Muslim refugees gather at Thechaung camp refugee camp upon arrival in Sittwe, Rakhine State, western Myanmar, Sunday, Oct. 28, 2012. Boats carrying some of those fleeing arrived outside the state capital, Sittwe. They trudged to the nearby Thechaung camp, a place already home to thousands of Rohingya Muslims who took refuge there after a previous wave of violence in June. (AP Photo/Khin Maung Win)
SITTWE, Myanmar (AP) — Victims of Myanmar's latest explosion of Muslim-Buddhist violence fled to already packed displacement camps along the country's western coast Sunday, with a top U.N. official saying the unrest has forced more than 22,000 people from their homes.
State television reported the casualty toll has risen to 84 dead and 129 injured over the past week in nine townships in Rakhine state. The figures have not been broken down by ethnic group, but New York-based Human Rights Watch has said Rohingya Muslims bore the brunt of the unrest and the true death toll may be far higher.
On Sunday, wooden boats carrying some refugees arrived outside the state capital, Sittwe. The people trudged to the nearby Thechaung camp, a place already home to thousands of Rohingya who took refuge there after a previous wave of violence in June.
"I fled my hometown, Pauktaw, on Friday because there is no security at all," said 42-year-old fisherman Maung Myint, who arrived on a boat carrying 40 other people, including his wife and six children. "My house was burned to ashes and I have no money left."
Another Muslim refugee said she fled her village, Kyaukphyu, on Thursday after attackers set her home on fire.
"We don't feel safe," said 40-year-old Zainabi, a fish seller who left with her two sons, aged 12 and 14. "I wish the violence would stop so we can live peacefully."
Human Rights Watch released dramatic satellite imagery of Kyaukphyu on Saturday showing a vast, predominantly Rohingya swath of the village in ashes. The destruction included more than 800 buildings and floating barges.
There were no reports of new violence Sunday. It was unclear what sparked the latest clashes, but ill will between Muslims and Buddhists in Rakhine state goes back decades and has its roots in a dispute over the Rohingya's origins. Although many Rohingya have lived in Myanmar for generations, they are seen as foreign intruders who came from Bangladesh to steal scarce land.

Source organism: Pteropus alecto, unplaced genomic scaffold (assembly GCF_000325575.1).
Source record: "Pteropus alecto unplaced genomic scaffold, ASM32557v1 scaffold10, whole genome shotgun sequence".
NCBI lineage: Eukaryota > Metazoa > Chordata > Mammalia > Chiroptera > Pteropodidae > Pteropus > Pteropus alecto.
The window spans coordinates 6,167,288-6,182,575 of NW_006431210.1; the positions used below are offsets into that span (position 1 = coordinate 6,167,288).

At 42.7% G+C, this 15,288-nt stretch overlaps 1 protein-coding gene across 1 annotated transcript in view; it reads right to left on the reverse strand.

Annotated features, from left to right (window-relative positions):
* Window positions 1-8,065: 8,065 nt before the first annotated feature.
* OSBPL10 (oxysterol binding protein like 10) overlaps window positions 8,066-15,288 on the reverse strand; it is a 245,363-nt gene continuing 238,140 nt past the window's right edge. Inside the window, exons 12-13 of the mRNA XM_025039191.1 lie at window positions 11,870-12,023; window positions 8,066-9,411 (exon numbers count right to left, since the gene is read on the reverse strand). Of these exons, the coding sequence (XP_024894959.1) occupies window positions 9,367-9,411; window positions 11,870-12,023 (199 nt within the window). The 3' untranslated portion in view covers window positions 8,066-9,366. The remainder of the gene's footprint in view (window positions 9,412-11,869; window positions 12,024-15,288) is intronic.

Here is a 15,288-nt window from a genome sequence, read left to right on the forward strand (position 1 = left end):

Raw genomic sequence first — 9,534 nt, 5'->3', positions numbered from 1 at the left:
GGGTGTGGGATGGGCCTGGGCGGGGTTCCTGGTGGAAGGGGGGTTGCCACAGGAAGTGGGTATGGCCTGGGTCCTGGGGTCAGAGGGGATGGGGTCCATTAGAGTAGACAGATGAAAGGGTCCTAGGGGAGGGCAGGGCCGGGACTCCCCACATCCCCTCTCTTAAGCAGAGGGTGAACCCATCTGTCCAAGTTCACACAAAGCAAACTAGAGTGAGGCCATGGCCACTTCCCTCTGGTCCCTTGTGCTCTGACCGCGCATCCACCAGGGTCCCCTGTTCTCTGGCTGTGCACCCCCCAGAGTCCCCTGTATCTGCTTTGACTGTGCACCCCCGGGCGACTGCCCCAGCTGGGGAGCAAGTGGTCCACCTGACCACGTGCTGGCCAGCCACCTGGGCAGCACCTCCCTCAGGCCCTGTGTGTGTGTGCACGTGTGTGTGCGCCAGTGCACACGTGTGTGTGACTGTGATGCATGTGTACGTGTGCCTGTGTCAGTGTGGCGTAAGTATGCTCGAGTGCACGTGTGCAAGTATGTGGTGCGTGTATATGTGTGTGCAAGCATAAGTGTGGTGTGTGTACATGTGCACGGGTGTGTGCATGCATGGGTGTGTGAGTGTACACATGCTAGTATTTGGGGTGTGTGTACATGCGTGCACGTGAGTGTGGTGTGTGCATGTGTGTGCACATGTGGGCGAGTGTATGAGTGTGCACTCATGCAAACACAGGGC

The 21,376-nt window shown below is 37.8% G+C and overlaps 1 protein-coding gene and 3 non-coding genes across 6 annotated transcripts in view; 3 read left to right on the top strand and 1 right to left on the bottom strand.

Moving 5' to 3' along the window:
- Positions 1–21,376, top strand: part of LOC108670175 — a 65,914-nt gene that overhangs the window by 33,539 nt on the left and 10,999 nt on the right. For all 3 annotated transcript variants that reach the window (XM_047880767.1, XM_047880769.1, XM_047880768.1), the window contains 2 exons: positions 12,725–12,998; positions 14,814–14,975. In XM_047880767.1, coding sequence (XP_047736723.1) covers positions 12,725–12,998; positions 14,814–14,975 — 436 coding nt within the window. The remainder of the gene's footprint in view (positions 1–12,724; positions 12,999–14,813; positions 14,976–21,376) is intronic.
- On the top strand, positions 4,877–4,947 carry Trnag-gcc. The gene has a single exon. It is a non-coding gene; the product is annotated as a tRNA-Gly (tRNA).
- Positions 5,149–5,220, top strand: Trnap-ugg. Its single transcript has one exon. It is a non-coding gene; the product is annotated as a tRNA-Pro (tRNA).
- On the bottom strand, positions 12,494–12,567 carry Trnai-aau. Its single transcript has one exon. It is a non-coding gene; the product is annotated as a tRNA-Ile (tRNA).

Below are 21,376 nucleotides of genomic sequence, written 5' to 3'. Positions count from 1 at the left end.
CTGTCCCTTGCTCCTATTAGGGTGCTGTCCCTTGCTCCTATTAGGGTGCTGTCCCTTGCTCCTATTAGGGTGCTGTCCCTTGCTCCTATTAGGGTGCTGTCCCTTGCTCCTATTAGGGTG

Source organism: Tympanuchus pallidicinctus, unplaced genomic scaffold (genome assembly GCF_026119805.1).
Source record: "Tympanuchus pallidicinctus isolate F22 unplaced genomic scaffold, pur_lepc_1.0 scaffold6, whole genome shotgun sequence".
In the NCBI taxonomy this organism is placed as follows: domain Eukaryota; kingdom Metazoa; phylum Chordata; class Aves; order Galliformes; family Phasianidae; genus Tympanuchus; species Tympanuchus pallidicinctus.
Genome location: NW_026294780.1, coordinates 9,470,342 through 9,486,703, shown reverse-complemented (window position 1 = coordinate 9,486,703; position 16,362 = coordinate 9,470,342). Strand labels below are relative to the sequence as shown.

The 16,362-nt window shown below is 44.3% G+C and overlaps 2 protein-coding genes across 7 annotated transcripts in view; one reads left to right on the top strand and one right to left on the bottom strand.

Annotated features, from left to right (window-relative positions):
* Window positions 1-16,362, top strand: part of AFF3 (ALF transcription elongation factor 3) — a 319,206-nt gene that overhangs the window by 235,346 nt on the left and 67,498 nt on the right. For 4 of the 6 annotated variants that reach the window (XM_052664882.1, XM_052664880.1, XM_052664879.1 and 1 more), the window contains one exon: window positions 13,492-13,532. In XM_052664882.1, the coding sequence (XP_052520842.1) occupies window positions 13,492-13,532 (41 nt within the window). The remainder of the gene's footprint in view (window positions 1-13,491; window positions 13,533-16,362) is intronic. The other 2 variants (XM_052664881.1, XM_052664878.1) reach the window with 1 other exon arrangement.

Today, the Rohingya also face official discrimination, a policy encouraged by Myanmar's previous military regimes to enlist popular support among other groups. A 1984 law formally excluded them as one of the country's 135 ethnicities, meaning most are denied basic civil rights and are deprived of citizenship.
Neighboring Bangladesh, which also does not recognize the Rohingya as citizens, says thousands of Rohingya refugees have sought to flee there by boat. Its policy, however, is to refuse them entry.
Rights groups say Myanmar's failure to address the root causes of the crisis means the situation may get worse.
Over the weekend, Border Affairs Minister Lt. General Thein Htay traveled to the affected areas with the U.N. resident and humanitarian coordinator in Myanmar, Ashok Nigam.
Nigam said 22,587 were displaced and they included both Muslims and ethnic Rakhine Buddhists, but he gave no breakdown.
Speaking to The Associated Press on Sunday while visiting Thechaung camp, Nigam said getting aid to the new wave of displaced people will be a challenge as some fled on boats and others have sought refuge on isolated hilltops.
"The situation is certainly very grave and we are working with the government to provide urgent aid to these people," he said.
Some 4,600 homes were also destroyed, according to the U.N, which said in a separate statement that it had begun distributing emergency food and shelter supplies with its humanitarian partners to refugees in urgent need of help.
The latest unrest pushes the total displaced to nearly 100,000 since sectarian clashes broke out in June, when at least 90 people died and 3,000 homes were destroyed. That unrest left about 75,000 people, mostly Rohingya, living in refugee camps since then. Curfews have been in place in some areas since the earlier violence and were extended this past week.
"It is critically important that the government ensures that the rule of law prevails, prevents any further spreading of this violence and continues to communicate strong messages of harmony," Nigam said in a statement later Sunday.
"The violence, fear and mistrust are contrary to the democratic transition and economic and social development that Myanmar is committed to," Nigam said. "It should not become an impediment to progress."
Associated Press writer Aye Aye Win in Yangon, Myanmar, and Todd Pitman in Bangkok contributed to this report.